Last Friday night, six candidates – Tom Steyer, Elizabeth Warren, Cory Booker, John Delaney, Joe Sestak, and Marianne Williamson – participated in the first-ever presidential forum focused on environmental justice. The event, hosted at South Carolina State University by the National Black Caucus of State Legislators along with several environmental and racial justice organizations and media partners, was moderated by Mustafa Santiago Ali and Amy Goodman.
The candidates discussed how environmental racism and injustice are impacting Indigenous people, communities of color, and low-income communities the hardest – making existing racial and economic inequities worse. Click here for highlights from the forum, including video clips and post-forum recaps »
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I have been around politics a few years and I cannot think of any member of Congress who has done more within one year to fundamentally transform American politics than @ocasio2018. She understands what Donald Trump does not, and that is that climate change is not a hoax but an existential threat to the planet. That is why she introduced the concept of a Green New Deal, and when we are in the White House, we will take on the corruption of the fossil fuel industry and pass the Green New Deal.
Here are some additional climate highlights from the campaign trail this week:
- Michael Bennet visited a town in Iowa devastated by massive flooding.
- Joe Biden reiterated that the U.S. needs to reach net-zero emissions by 2050 during a CNN town hall.
- Cory Booker toured wind and solar installations in Iowa.
- Pete Buttigieg, campaigning in New Hampshire, said getting carbon neutral by 2050 would create an estimated 3 million jobs.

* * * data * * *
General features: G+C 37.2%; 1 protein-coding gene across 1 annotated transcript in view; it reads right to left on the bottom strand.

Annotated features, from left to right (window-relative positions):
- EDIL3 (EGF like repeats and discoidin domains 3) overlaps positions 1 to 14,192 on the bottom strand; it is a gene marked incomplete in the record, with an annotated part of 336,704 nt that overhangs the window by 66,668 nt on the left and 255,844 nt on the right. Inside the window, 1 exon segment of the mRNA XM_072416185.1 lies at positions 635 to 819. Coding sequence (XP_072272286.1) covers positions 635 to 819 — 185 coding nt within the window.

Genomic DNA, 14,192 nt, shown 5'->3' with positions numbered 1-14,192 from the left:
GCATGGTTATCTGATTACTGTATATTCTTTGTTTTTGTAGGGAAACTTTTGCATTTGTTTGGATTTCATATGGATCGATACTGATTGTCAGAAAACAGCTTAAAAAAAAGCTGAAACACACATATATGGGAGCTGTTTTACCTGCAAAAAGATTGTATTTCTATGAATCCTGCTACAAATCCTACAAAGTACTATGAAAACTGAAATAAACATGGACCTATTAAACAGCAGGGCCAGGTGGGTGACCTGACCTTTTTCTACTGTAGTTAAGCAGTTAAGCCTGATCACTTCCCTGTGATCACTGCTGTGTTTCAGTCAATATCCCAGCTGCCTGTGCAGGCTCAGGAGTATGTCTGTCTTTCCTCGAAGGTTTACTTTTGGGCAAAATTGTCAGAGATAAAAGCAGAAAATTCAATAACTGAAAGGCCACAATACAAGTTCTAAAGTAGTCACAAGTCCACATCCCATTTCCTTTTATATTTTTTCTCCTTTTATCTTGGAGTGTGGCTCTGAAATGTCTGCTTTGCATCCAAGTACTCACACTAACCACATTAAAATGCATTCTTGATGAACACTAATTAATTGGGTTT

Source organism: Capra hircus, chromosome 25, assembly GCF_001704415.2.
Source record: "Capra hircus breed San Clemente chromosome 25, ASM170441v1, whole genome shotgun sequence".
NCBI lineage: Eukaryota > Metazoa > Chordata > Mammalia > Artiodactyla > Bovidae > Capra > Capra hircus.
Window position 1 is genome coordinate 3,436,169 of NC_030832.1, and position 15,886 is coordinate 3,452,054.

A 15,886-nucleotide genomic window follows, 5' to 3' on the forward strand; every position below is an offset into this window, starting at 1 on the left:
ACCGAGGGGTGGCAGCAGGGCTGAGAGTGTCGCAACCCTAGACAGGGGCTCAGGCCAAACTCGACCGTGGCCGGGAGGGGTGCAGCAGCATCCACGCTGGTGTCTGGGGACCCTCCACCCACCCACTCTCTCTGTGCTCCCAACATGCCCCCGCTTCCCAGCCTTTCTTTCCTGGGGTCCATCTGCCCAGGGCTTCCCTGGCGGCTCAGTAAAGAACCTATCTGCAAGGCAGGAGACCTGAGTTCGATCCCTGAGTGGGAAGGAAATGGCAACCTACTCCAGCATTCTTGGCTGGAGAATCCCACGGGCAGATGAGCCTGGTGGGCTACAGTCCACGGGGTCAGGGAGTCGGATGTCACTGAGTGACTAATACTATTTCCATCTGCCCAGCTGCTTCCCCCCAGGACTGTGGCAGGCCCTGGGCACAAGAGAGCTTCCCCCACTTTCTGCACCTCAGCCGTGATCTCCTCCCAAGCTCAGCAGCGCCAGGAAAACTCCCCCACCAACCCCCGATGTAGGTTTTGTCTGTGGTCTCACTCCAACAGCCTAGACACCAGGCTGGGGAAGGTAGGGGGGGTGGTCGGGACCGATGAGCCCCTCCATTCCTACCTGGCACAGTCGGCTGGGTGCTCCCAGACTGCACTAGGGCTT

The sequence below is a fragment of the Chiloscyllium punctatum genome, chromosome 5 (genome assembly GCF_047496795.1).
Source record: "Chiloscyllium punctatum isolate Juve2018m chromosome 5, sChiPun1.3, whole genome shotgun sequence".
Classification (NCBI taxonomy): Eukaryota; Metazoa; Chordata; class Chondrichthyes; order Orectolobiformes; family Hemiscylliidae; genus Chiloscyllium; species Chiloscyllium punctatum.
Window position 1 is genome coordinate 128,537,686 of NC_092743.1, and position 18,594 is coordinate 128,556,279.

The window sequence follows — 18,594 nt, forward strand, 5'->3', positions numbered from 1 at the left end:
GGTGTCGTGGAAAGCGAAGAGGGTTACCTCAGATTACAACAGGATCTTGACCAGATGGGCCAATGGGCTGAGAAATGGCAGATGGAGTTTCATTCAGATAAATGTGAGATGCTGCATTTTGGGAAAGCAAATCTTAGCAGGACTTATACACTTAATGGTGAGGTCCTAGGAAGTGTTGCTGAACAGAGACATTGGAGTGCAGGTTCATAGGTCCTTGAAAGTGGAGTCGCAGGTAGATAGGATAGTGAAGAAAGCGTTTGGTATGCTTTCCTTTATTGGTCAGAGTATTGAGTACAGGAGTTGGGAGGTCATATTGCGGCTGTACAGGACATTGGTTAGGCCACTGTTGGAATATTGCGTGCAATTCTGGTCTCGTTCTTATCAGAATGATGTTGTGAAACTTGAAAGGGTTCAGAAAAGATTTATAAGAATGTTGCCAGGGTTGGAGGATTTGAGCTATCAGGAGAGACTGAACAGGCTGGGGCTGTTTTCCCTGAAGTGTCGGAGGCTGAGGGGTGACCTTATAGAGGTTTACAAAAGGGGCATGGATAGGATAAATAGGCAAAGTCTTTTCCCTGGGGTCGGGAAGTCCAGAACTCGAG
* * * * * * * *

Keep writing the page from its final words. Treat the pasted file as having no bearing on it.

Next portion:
- Julián Castro addressed the intersection of disability issues and climate issues.
- Tom Steyer said the climate crisis would be his #1 issue as president during a CNN town hall.
- Elizabeth Warren released a plan to hold fossil fuel executives accountable for lying to federal regulators.
Finally, ahead of next week’s debate in Atlanta, don’t miss LCV President Gene Karpinski’s recent op-ed in the Concord Monitor:
The failure of moderators to ask a single question about the climate crisis during the most recent three-hour-long Democratic primary debate marks a surprising low point in what has so far been an encouraging – if not entirely satisfying – discussion of climate in the presidential primary. It was shameful. The dire circumstances we’re in simply demand more from the candidates and the media covering the Democratic primary.
Be sure to also check out this op-ed from Andy Maggi, executive director of the Nevada Conservation League, and Rudy Zamora, Chispa Nevada Program director, in the Las Vegas Sun:
This Sunday, candidates have an opportunity to address the climate crisis front and center at the Nevada Democratic Party’s “First in the West” event. We know the candidates are well-versed on their strong plans, and to demonstrate that they are making this a day-one priority, the climate crisis and solutions must be a consistent and prominent feature of the message they convey to voters at this and every event.
As always, visit changetheclimate2020.com for additional climate highlights from the Democratic presidential primary.